Selling Evergreen Books and Get ROI

After 12 years of researching into self-publishing, I believe that selling evergreen books is the best path for subject matter experts to make money from their knowledge/experience.

If you speak regularly, or you’re a teacher, or you have a huge social media presence (talking thousands here), then you might consider selling books or courses directly to your students or audience.

… You can still opt to sell print-on-demand through online bookstores.

… You can sell books or DVDs through your own web store, keeping about $10 in profits each.

… You can even sell books through Facebook groups and Amazon, and ebooks through iBookstore and Scribd.


You sell books, workbook or DVDs at your talks, workshops and seminars.

Ways to Profit from Publishing

Lessen your risk by only buying 50 books in.

Self-publishing is risky and fraught with difficulty, yet can be really good for business… Choose to set up and print 50 books, sell those and then see if you have demand for more.

Lessen your risk by testing the subject ‘resonance’ with others via eBook publishing first

Get some advice on strategy (covering goals, branding and book channels).

Editing or book coaching — improves the quality of the publication and so aids its popularity

Publicise your work inside your profession – thus getting more work opportunities and further creative opportunity.

Blog and Write Articles — this helps publicise your book, but importantly, grows an author brand (or platform).

As part of a contracted service, we can give you further coaching or training on publishing for profit elements.

For editing, Jennifer does it on Google Docs with suggestions. For publicising your work, we give you a Marketing Plan that includes easy software, places to publish in the local media and places to find bloggers to review books, so that it’s a quicker route to success for you.

Also see our book, Power Marketing (3rd ed.), or our client guide: Niche Marketing & Book Guide (free for clients). They each have sections on publishing for profit.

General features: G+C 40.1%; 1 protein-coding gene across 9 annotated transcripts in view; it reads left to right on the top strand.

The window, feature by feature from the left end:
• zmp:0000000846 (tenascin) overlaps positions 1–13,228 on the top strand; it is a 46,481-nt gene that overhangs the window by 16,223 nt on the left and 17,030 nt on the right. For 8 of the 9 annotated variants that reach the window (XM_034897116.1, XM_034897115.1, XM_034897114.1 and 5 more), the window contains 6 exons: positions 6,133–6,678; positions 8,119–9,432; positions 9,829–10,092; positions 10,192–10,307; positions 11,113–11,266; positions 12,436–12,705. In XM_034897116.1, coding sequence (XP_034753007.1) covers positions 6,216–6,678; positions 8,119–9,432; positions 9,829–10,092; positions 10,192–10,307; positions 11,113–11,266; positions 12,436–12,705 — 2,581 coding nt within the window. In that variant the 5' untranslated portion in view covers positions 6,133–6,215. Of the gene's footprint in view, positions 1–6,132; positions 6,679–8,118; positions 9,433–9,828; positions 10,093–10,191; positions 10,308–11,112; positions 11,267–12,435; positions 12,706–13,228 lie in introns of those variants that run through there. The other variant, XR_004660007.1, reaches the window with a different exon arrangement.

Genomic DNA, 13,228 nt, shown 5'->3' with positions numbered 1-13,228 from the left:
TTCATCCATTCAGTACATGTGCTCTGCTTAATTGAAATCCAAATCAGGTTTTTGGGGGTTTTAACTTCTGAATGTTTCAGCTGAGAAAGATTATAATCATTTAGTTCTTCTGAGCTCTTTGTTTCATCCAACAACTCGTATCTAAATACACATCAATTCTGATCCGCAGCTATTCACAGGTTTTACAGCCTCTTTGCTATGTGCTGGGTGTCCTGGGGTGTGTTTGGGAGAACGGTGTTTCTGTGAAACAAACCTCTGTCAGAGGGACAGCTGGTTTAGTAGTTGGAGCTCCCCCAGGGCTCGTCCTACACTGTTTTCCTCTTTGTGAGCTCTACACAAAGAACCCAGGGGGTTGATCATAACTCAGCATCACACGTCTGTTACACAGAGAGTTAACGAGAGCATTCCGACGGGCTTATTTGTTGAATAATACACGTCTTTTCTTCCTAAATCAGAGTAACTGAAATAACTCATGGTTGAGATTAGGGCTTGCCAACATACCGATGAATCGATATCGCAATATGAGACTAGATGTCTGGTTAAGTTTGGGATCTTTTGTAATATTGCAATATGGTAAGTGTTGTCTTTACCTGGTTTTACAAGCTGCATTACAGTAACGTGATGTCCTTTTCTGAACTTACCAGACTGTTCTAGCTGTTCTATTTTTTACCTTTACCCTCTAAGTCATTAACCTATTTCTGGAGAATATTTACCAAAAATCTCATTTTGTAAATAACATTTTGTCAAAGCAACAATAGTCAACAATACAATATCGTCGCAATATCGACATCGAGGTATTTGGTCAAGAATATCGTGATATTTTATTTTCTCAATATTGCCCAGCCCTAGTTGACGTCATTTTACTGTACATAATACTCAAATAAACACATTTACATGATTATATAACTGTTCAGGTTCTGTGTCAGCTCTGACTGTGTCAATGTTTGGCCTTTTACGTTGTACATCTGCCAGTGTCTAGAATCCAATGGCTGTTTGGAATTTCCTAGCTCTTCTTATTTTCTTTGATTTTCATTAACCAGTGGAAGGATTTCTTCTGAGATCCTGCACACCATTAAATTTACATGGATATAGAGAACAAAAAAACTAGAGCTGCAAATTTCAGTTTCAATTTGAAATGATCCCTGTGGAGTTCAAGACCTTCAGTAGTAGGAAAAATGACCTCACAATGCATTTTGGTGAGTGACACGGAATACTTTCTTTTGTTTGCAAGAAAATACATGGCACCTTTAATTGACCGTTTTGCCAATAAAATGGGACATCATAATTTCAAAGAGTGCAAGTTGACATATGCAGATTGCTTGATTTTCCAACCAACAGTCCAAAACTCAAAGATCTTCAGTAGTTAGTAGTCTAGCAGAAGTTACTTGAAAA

Becoming a Publishing Entrepreneur

  • Step 1: Get clear on your WHY, so you have clear outcomes in mind before you start. Many have rushed headlong into writing and publishing either the wrong book or one that doesn’t lead to success in a career/business.
  • What do you want to achieve?
  • Step 2: Think about where your book sits in your business, as a product and a marketing tool. Even a modest book can be a catalyst for increased business, clarify what you love doing, and peg you as an expert.
  • Step 3: Who wants what you have to share? Finding a micro-niche means identifying the ideal audience who will strongly respond to your message. Instil it with your own values and experiences they can relate to. It’s far better to niche small rather than write a book for ‘everybody’.
  • Step 4: Gain a clear understanding of the self-publishing process through a course or a coach. You don’t need to spend $30,000 in hopes of being a mass publisher, as some publishing pundits claim, but there is a lot to learn as you may see in Book Creation Success course.
  • Step 5: Set a publishing project timeline, with smaller goals along the way. Include the contact numbers of your “book helpers” — experts and friends who write. If you let others in your circle know about your project, it makes it harder to procrastinate.
  • Step 6: Get to know your readers intimately so that you offer a compelling reason for them to read your book, even if you’re excited to put ‘all’ your ideas to paper.
  • Step 7: What is the framework of your book? Allow its personality to emerge in the planning, so that you create a unique book with a strong attraction factor, instead of a bland book afraid to be different. Read 20 other books in your niche, and find a gap.
  • Step 8: Write your chapter plans so that you create manageable chunks to knock off.  Structure topics in order, with the explanations first and then the more in-depth stuff, as you would if explaining a complex topic to a friend. The chapter plan, based around a topic or person, should contain renown industry sources you can call on again. This will help you research methodically, and limit your time Googling!
  • Step 9: Writing is a discipline. Ensure your book comes to life by writing down your goals and managing your time. Call on friends, beta readers or writing coaches to hold you accountable, follow up on your milestones, and cheer you on, so that your book can make it out of the canon and into the field.
  • Step 10:  Plan for the next step. You’re excited about your book now, but adjust your vision to the future, remembering that you can add workshops, webinars, consulting, coaching, and guest speaking off the back of your book.

How long does it take to write and edit a book?

2 trade pages per day x 5 days/wk x 15 weeks = 150 pages

6 weeks for editing and formatting = a book in 21 weeks!

There is a difference between A4 and a book trade page; a document of 160 A4 pages (1.25 spaced) is more than 220 trade pages (8.5 x 5.5″).

Another non-fiction trade size is 6″ x 9″, which allows a bit more room for graphics and margins.

I hope you get started with a real plan to publish for profit, today!